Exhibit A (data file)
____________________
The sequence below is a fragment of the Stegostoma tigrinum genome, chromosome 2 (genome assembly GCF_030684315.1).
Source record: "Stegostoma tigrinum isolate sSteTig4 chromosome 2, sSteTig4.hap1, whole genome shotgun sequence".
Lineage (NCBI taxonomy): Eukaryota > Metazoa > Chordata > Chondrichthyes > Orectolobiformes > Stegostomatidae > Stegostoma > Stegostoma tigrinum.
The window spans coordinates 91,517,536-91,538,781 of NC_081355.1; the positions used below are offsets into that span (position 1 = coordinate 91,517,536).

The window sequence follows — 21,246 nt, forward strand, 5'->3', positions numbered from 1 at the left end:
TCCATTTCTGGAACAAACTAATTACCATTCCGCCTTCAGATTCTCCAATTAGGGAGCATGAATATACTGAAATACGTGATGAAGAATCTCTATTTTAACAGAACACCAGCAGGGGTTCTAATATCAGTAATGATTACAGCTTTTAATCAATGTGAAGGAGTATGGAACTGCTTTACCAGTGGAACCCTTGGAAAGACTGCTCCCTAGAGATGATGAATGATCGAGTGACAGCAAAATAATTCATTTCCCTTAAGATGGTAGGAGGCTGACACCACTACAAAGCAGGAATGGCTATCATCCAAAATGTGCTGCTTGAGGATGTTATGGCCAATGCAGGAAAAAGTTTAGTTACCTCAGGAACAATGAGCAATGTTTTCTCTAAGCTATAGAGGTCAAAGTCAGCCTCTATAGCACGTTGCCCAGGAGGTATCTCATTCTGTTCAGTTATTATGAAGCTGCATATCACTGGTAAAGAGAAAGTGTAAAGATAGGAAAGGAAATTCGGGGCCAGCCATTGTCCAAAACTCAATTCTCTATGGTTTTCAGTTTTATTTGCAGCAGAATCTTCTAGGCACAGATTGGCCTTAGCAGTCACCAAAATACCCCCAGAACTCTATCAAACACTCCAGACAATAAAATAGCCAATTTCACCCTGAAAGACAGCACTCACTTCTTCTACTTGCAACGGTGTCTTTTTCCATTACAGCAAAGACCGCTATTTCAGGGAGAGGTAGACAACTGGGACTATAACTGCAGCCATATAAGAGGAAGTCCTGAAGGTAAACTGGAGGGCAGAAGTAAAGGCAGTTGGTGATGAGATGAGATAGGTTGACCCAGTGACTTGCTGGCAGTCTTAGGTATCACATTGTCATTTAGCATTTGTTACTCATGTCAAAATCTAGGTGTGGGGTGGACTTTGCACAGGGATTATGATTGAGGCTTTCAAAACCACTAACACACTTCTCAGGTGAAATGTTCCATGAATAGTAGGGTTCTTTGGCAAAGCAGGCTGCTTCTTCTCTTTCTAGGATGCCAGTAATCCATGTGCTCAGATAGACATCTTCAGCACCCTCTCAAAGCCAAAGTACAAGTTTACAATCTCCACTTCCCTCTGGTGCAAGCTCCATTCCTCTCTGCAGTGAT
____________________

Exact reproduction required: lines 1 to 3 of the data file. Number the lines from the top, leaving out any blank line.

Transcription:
The sequence below is a fragment of the Stegostoma tigrinum genome, chromosome 2 (genome assembly GCF_030684315.1).
Source record: "Stegostoma tigrinum isolate sSteTig4 chromosome 2, sSteTig4.hap1, whole genome shotgun sequence".
Lineage (NCBI taxonomy): Eukaryota > Metazoa > Chordata > Chondrichthyes > Orectolobiformes > Stegostomatidae > Stegostoma > Stegostoma tigrinum.